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Vietnam Free Expression Newsletter No. 13/2017 – Week of May 22-28

Amnesty International postcard for Tran Huynh Duy Thuc, blogger and entrepreneur serving 16 years

Greetings from Huong, Ella, and Kaylee from The 88 Project! We are bringing to you news, analysis, and actions regarding human rights and civil society in Vietnam during the week of May 22 to 28, 2017. We  are thinking of prisoner of conscience Trần Huỳnh Duy Thức, as May 24 marked eight years since he was arrested. On May 26, a court of appeal upheld the heavy sentences of 12 and 13 years of imprisonment, respectively, for dissidents Trần Anh Kim and Lê Thanh Tùng. Many activists were confined to their homes as the U.S.-Vietnam human rights dialogue took place on May 23, although independent civil society organizations and activists were able to make their voice heard in a meeting with the U.S. delegation and through a joint declaration. Do check out the U.N. recommendations on the 2015 Criminal Code and Criminal Procedural Code of Vietnam as the codes contain provisions that are incompatible with the international law of human rights. There is more news and analysis on the death penalty, the situation of the Montagnard asylum seekers, and the visit of Vietnam’s Prime Minister Nguyễn Xuân Phúc to the White House next week.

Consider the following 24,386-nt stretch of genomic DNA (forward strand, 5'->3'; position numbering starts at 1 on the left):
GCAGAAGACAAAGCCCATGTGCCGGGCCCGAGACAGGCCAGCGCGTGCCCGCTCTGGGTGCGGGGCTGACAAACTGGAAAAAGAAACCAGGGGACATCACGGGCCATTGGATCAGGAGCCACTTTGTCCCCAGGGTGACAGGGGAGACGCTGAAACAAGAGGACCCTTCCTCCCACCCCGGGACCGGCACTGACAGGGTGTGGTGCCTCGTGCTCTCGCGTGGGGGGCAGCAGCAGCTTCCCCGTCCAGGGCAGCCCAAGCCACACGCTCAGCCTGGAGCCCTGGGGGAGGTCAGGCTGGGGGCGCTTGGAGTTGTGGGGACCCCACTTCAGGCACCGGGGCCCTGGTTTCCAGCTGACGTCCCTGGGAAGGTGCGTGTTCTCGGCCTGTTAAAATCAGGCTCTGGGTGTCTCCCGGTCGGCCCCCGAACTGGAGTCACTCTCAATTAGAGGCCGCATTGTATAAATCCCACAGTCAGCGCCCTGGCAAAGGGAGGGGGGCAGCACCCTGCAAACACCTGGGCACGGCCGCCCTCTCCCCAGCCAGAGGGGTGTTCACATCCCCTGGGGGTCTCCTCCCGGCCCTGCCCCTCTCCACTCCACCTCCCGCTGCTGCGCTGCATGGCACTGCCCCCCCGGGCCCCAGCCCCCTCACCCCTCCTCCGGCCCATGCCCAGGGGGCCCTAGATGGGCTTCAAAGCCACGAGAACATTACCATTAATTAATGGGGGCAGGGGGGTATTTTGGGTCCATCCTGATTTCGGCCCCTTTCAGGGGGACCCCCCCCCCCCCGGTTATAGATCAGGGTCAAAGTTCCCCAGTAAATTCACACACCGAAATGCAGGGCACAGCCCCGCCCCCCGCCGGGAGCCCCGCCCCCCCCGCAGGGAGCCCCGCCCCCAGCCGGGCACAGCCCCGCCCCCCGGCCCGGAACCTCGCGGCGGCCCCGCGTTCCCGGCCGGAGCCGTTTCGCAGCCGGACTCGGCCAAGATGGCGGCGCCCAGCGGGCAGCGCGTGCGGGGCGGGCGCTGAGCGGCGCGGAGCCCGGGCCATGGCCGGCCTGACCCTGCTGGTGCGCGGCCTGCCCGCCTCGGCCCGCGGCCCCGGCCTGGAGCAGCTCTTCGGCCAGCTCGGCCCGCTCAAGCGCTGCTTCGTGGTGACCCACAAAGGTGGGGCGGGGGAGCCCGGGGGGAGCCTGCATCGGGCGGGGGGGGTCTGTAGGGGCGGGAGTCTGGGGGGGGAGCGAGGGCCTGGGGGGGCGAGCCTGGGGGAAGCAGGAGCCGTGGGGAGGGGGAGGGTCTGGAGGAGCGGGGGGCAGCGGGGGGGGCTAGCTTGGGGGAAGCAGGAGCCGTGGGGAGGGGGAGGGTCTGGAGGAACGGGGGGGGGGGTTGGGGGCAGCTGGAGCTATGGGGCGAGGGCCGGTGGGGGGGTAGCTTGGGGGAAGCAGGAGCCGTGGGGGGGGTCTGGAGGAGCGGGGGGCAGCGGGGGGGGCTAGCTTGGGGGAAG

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HUMAN RIGHTS & CIVIL SOCIETY

Prisoners of Conscience


May 24, 2017 marks eight years since blogger and entrepreneur Trần Huỳnh Duy Thức was arrested by the Vietnamese authorities. Family, supporters, and the international community continue to rally around him. Amnesty International released a letter from twelve directors ahead of the anniversary, urging the Vietnamese government to release Thức immediately and quash his conviction, or in the alternative, to treat him with respect while he is still imprisoned. The 88 Project echoes this appeal, firmly believing that Thức should be released unconditionally and be allowed to remain in Vietnam upon his release.


Lê Thanh Tùng (left) and Trần Anh Kim (right) at their trial in December 2016